8. For what it's worth, I had discussed this issue with Rav Mordechai Eliyahu back in the 80s. As far as inserting 'harahamans' goes, he saw no problem. It is a somewhat flexible area already. Specifically, he thought it was entirely appropriate that I wanted to say one for the State of Israel and for the soldiers of Tzahal.

  9. When he was younger, a now influential member of the modern orthodox world would add this harachaman:

    Harachaman hu yivarech es harepublican party v'es kol legisleihem

  10. Miami Al-
    I'm not clear on what makes something a custom. Certainly, not every ritual act performed in a certain way has the force of minhag.

    I hear re: the fact that many add things, but I can't say I normally witness special additions to existing tefillot.
    Re: Blessing the state and people - Again, I hear, but I'm not sure.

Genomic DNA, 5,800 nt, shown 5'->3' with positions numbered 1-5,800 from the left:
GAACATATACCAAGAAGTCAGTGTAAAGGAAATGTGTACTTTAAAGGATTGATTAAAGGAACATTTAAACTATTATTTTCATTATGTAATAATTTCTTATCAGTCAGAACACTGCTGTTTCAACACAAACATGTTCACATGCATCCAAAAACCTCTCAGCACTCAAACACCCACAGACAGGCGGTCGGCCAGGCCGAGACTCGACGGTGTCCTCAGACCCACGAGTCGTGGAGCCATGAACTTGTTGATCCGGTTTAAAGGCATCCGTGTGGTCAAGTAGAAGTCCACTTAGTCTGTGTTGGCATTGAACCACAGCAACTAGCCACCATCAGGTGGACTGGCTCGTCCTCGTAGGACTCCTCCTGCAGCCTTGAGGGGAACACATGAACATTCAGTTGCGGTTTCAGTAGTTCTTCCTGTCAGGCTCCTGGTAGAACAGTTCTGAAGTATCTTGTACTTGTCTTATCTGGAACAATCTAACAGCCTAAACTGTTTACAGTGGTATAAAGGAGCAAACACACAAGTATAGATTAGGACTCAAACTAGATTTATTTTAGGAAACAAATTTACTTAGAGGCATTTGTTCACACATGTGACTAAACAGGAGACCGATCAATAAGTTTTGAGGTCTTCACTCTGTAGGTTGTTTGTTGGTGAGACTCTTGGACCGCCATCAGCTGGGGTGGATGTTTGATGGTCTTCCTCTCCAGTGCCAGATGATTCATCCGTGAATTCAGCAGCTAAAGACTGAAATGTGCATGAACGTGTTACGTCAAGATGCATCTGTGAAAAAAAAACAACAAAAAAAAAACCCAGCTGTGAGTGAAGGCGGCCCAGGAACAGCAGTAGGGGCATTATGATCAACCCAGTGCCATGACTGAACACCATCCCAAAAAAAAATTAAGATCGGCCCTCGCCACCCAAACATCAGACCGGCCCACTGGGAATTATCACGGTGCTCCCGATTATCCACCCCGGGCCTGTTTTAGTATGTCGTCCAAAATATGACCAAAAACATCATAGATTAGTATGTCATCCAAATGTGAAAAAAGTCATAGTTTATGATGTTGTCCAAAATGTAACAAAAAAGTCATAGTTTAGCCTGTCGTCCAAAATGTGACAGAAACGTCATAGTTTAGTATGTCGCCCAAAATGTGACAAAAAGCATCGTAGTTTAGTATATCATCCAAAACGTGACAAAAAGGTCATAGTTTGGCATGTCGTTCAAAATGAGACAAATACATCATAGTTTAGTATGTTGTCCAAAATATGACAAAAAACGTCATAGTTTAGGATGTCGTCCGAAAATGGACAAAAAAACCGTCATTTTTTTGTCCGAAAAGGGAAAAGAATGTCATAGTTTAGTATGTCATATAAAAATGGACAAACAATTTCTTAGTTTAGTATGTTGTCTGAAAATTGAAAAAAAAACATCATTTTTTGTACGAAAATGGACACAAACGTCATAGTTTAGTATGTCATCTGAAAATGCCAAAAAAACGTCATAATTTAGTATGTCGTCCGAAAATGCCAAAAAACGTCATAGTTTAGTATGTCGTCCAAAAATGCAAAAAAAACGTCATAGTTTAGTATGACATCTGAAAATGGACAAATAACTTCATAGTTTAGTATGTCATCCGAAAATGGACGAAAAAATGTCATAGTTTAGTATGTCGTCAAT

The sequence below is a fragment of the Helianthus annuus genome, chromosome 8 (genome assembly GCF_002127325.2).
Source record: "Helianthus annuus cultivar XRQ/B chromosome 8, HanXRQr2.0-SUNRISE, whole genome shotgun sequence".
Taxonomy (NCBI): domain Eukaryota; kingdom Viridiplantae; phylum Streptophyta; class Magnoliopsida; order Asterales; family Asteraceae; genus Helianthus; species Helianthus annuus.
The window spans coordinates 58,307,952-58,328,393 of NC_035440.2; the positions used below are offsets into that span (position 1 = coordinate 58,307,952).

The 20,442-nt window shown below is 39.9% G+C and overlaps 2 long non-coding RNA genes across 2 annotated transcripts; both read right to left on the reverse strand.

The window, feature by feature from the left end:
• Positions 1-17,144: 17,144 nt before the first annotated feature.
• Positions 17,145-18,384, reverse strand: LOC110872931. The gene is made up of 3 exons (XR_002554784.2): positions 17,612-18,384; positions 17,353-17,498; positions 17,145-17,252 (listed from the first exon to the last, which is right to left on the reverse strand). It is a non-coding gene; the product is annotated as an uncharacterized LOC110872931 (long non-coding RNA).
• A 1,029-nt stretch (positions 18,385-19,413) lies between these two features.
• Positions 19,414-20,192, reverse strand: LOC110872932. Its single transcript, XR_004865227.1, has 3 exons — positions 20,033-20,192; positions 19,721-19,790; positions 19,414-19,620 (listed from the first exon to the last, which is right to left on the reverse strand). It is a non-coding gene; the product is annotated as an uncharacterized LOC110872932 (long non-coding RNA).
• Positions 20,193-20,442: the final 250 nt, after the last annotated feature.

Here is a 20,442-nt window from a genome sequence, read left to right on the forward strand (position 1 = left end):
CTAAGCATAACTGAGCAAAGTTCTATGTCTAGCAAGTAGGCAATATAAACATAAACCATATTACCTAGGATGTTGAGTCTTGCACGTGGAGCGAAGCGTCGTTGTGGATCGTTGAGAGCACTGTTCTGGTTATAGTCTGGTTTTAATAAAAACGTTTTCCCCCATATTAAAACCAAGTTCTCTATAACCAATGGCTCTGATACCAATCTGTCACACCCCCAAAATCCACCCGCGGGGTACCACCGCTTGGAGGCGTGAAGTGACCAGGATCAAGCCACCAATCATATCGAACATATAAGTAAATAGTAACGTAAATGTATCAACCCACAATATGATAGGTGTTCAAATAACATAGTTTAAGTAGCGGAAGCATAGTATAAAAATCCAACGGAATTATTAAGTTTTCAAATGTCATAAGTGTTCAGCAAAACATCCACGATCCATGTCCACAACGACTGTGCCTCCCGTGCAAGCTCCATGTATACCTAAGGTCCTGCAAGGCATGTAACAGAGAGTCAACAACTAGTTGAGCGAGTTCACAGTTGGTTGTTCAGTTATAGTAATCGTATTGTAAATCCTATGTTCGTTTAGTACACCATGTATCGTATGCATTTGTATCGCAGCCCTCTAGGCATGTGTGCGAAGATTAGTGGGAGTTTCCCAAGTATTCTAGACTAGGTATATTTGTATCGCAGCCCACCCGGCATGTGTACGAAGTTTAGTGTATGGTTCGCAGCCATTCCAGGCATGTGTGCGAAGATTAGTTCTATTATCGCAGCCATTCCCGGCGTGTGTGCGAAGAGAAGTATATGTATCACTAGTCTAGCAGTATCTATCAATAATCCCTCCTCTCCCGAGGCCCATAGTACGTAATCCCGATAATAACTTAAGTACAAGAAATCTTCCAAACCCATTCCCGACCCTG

Could be.

    Mike S-
    I'm inclined to do it, just without the fixed text which may qualify as matbeia.

    Joe in Australia-
    Thanks; see my note to ProfK above, on this point.

    Do these families bentch out loud?

    I hear, but the fixed text disturbs me. That seems like creating a matbeia.

    R' Mordechai-

    Interesting. Although weird.

  11. It should be noted that the new(ish) Koren-Sacks siddur has officially included that horachamon (as well as the one Michael Mirsky noted about Tzahal) in it's Birkat HaMazon. I can imagine they'll start to pick up more steam now that they've been canonized into a fairly mainstream siddur.

  12. My in-laws attend a Conservative affiliated synagogue. I remember joining them for something at their Shul, and I was REALLY impressed with their bentchers.

    The typography was great (on par with Art Scroll's Hadassah font), the layout clear, the instructions very straight forward, and the selection of Harachamans, etc., were great as well.